Published on April 18th, 2012 | by thevyne1
Capacity vs. Capability
Have you noticed lately when you ask people how they’re doing the response you get is “I’m exhausted!” or “It’s crazy these days!” or “Girrrrrlllll…..” It’s as if the floodgates of balls to juggle and plates to spin opened up and now everyone is twirling like a whirling dervish to keep it all up in the air. You could choose to blame it on the economy and convince yourself there’s a way to spin plates and juggle balls at the same time. Or perhaps you can see the situation for what it is. By that I mean, a symptom of the capacity vs. capability problem.
If you feel like you’re in a whirling dervish state of mind it’s probably because you’ve loaded yourself up with capacity related events. Capacity related events are those experiences in life that seem to only test your ability to push through, deliver faster, crank it out, make it happen, check the box, get it done and “make the donuts” so to speak. It’s those activities in life that can easily pile up like those chocolates on the conveyor belt in that “I Love Lucy” episode. Work life and home life is filled with these capacity related events and we often try to manage the chaos of them by doing exactly what Lucy did in that episode…eat the chocolate. Instead of slowing down the conveyor belt so the chocolate doesn’t pile up Lucy chose to eat the chocolate. She chose to cram handful after handful of chocolate into her mouth while still trying to package the rest of the fast approaching chocolate coming down the belt. Metaphorically speaking, this is what it can feel like when your life is filled and unbalanced with capacity related events…like you’re running two speeds slower than your life’s conveyor belt.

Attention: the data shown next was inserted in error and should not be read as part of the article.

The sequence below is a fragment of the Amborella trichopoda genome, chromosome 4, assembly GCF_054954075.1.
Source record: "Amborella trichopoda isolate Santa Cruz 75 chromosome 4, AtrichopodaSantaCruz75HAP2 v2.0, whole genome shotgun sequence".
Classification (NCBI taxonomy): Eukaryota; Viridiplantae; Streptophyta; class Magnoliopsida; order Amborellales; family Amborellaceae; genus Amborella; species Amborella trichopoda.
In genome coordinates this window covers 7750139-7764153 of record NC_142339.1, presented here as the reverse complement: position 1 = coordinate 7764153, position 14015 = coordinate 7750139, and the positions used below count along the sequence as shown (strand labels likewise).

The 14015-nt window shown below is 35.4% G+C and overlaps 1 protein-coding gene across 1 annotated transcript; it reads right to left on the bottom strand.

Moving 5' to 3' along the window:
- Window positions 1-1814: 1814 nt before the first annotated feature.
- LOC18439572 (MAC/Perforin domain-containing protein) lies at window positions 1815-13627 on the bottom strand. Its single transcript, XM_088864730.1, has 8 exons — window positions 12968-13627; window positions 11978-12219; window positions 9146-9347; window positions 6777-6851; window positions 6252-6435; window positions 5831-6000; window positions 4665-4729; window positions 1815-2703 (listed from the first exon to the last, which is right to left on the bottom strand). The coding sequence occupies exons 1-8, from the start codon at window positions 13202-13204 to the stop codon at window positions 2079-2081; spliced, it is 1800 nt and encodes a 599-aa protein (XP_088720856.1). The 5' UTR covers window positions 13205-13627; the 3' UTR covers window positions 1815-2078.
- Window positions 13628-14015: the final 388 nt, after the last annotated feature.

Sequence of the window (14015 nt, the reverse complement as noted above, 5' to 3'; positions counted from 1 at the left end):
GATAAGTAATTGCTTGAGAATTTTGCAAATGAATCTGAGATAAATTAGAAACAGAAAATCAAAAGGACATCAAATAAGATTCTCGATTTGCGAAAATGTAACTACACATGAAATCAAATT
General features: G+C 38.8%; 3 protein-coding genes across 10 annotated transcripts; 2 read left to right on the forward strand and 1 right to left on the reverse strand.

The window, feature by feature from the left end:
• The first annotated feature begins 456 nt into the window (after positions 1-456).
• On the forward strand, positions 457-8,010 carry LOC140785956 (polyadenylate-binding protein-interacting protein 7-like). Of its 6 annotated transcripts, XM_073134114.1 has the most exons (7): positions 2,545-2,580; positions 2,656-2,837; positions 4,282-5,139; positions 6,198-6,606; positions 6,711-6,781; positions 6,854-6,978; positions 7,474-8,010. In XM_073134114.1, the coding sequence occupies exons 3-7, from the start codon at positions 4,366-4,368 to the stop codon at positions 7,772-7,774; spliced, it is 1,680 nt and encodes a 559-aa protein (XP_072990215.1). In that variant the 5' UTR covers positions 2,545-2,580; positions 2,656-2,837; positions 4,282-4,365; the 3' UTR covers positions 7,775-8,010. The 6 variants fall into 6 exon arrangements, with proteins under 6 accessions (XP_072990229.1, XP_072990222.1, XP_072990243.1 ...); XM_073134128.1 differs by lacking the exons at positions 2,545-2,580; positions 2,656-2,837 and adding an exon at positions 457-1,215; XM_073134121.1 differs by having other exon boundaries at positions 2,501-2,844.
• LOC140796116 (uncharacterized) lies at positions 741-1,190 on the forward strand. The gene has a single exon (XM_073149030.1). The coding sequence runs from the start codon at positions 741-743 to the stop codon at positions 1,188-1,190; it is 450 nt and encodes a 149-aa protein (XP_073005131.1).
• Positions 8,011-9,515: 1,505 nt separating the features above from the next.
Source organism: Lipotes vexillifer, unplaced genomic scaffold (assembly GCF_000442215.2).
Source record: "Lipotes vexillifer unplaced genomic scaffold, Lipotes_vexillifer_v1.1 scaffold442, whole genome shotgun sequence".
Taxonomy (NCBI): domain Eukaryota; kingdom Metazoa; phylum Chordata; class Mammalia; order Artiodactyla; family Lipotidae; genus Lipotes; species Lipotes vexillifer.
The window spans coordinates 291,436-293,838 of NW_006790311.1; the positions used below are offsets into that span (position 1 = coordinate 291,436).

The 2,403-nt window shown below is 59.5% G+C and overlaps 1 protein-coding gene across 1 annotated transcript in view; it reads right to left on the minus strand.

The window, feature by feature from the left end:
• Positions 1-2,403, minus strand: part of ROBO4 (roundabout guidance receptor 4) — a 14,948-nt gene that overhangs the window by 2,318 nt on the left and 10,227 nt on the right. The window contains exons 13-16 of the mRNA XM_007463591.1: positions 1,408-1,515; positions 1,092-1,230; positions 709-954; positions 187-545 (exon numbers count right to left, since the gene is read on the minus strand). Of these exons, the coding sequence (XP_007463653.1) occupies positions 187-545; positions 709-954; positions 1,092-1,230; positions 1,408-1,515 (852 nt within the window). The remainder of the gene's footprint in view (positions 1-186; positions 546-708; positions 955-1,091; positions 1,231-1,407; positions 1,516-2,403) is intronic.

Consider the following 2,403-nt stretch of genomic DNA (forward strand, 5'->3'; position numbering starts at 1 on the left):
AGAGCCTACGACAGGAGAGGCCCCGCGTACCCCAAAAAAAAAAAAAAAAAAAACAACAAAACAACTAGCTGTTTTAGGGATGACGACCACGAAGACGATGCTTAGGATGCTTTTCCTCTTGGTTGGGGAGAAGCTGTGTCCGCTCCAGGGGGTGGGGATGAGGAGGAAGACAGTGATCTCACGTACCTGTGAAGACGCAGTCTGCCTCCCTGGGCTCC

I have a theory. The theory is this; the best way to manage a life of capacity related events is to balance it out with capability related events. Capability related events are those experiences in life that stimulate your thinking, stretch your creativity, test your mojo, charge your battery and spark new skills or interests. It’s about regularly shutting off the conveyor belt to deliberately expose yourself to experiences that will refuel you and that will allow you to play in and with your capability.
While the thought of stopping your conveyor belt may sound like blasphemy or a recipe for disaster (a la broken spinning plates, dropped juggled balls, too much chocolate—pick your metaphor) consider the alternative; the alternative of pushing yourself to capacity until you max out, feel bad, force yourself to muster it up and push through only to max back out again. If you truly want to manage your capacity related life events, take the time to stop and balance yourself back out with capability related life events. You’d be surprised at the impact…your mind/body/spirit will thank you.
Having trouble figuring out what capability experiences to try? Here are a few to consider:
- Enroll in a language class
- Attend a conference simply because it interests you
- Take up an intramural sport you always wanted to learn
- Enroll in a college course that you always wanted to take but didn’t because it wasn’t in your major
- Try tackling a fear that you’ve been harboring
- Take an acting or improv class
- Explore a new hobby that you never thought you would
- Lend your talent to a volunteer organization that could use it